Nature Studies by Michael McCarthy: The dazzling wings that define summer

What is the supreme marker of high summer? What sensations most come to mind of hot, lazy days? Do you see a yellow beach, a blue pool, or hear the shouts of children splashing? Do you hear the purr of an evening lawnmower? Do you taste rosé wine, chill and savoury in its glass? Do you smell a barbecue aroma wafting across from a neighbouring garden?

Damselflies in distress forced back to UK by climate change

Damselflies don't sound like they'd do anything as dramatic as invading anywhere, and the dainty damselfly sounds like it would do so least of all. But that's what's happening in southern England, as several species of these delicate, smaller relatives of the dragonflies cross over from the continent and start establishing populations here.

Top Trumps: All creatures great and small

Butterflies vs bats. Squirrels vs stag beetles. The natural world is at war – but don't worry, it's all for a good cause. Holly Williams plays a game of wildlife Top Trumps

Nature Studies by Michael McCarthy: Such intoxicating displays of mimicry

Very occasionally a book comes along which enables you to see the world in a different way, and I have just discovered one. The title is Butterflies: Messages from Psyche and the author is Philip Howse, a retired Professor of Entomology at the University of Southampton. Published six weeks ago, the book is large-format, and since it is profusely illustrated with splendid photographs of butterflies and moths, many of them magnificent tropical species in bravura colours, your first thought is: coffee table. Yet something radical is going on in these pages which marks this volume out as one to be read rather than left lying around in your sitting room.

Nature Club: Calling amateur naturalists

Britain has an extraordinary tradition of wildlife-watching – and our new Nature Club is a chance for readers to get up close with flora and fauna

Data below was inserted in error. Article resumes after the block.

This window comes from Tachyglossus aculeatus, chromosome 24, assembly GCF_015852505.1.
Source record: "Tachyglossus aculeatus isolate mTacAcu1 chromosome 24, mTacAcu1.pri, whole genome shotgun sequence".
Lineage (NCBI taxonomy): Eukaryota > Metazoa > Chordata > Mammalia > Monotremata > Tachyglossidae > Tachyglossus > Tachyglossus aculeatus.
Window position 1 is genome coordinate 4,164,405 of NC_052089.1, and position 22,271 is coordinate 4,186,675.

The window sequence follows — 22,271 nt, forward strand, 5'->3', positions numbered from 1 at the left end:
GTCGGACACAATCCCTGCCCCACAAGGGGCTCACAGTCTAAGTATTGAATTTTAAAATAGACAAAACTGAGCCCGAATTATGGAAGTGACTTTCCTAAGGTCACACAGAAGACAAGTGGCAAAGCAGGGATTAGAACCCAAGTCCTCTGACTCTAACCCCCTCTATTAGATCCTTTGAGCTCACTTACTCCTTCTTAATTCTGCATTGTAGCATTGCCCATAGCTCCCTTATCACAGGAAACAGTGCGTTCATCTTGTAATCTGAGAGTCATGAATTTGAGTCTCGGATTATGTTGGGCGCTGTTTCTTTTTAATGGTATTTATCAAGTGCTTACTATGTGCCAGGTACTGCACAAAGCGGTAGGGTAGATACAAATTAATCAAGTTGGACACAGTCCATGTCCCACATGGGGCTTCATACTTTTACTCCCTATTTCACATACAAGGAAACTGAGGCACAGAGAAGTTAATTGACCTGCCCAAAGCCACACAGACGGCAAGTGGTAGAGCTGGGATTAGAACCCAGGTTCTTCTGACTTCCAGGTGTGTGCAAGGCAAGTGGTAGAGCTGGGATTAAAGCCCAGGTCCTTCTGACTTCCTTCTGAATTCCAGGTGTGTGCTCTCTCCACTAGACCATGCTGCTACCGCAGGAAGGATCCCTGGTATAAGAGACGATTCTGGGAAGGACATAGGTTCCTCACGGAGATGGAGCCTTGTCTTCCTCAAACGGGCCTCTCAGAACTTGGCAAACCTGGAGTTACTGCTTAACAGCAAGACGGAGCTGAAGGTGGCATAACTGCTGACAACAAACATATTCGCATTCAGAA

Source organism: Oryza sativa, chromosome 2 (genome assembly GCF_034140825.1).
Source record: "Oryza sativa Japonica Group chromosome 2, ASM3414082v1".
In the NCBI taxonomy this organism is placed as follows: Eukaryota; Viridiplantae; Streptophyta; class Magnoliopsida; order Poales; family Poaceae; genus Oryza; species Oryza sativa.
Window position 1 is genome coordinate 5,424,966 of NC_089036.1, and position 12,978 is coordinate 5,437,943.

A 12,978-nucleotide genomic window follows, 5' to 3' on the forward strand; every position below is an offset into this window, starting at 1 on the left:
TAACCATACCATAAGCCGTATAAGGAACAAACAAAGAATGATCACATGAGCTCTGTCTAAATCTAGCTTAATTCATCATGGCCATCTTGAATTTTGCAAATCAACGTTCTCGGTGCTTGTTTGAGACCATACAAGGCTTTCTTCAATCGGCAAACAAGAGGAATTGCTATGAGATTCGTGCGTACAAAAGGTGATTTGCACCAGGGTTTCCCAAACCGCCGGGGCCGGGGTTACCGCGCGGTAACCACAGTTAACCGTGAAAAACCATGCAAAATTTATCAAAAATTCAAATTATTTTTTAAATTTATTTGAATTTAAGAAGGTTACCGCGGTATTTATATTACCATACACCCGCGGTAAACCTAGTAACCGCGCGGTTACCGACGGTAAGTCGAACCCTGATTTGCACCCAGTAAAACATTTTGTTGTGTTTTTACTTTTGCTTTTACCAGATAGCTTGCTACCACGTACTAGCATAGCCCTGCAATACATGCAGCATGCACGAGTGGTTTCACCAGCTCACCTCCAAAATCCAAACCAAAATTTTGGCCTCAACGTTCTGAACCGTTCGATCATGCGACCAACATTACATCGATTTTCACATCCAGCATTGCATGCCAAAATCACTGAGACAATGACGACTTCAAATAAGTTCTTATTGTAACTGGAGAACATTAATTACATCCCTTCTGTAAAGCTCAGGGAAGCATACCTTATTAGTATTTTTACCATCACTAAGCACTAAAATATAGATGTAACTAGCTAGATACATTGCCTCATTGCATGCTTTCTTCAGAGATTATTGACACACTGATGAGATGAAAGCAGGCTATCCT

Nature Studies by Michael McCarthy: Small species: spare parts that matter

An American botanist once suggested to me that I should think of the living plant and animal species of the earth as the parts of a dismantled Boeing 747, laid out on the ground. If 10 per cent of those parts were removed, he said, would you still be happy to fly in the Jumbo Jet, if the plane were put back together without them? Hardly, I said. So by analogy, he said, would you think you were safe on planet Earth with 10 per cent of its parts missing?

Bees fitted with tiny ID tags for study

Bees are being fitted with tiny radio ID tags to monitor their movements as part of research into whether pesticides could be giving the insects brain disorders, scientists said today.

Revealed: the wasp species impervious to evolution

Evolution has not altered the fig wasp in 34 million years, scientists have discovered.

Large blue thrives after transplant from Swedish island

Naturalists hope that this summer will prove to be a record year for the emblematic large blue butterfly, which was declared extinct in Britain in 1979 but has experienced a remarkable renaissance after it was re-introduced from Sweden in 1984.

Faerie queen Jessica Albarn draws on nature for inspiration for her first book

It turns out you really can't trust a faerie. Or, at least, not the ones that appear in illustrator Jessica Albarn's first book, The Boy in the Oak. Meant for adults and children alike, it's the story of a lonely, destructive boy who is cruel to nature, trampling on flowers, carving his initials into trees and frightening creatures. In return, a group of faeries – who take on the guise of the insect that reflects their personality, from dragonflies and butterflies to wasps and ladybirds – trap him in a magical oak.

Nature Studies by Michael McCarthy: The Duke of Burgundy lives. But for how long?

If you enjoy the series of cartoons by Gary Larson known as The Far Side, you may remember one which is a split panel, with the top half labelled "The Names We Give Dogs" and the bottom half labelled "The Names Dogs Give Themselves". In the top are two simple men and a simple mutt, and one man is saying to the other: "This is Rex, our new dog." In the bottom are three dogs, talking together. One says: "Hello, I am known as Vexorg, Destroyer of Cats and Devourer of Chickens," while the second dog, standing with the third, smaller dog at his side, says: "I am Zornorph, the One who Comes By Night to the Neighbour's Yard, and this is Princess Sheewana, Barker of Great Annoyance and daughter of Queen La, Stainer of Persian Rugs."

Crisis may be over for honey bees as more survive winter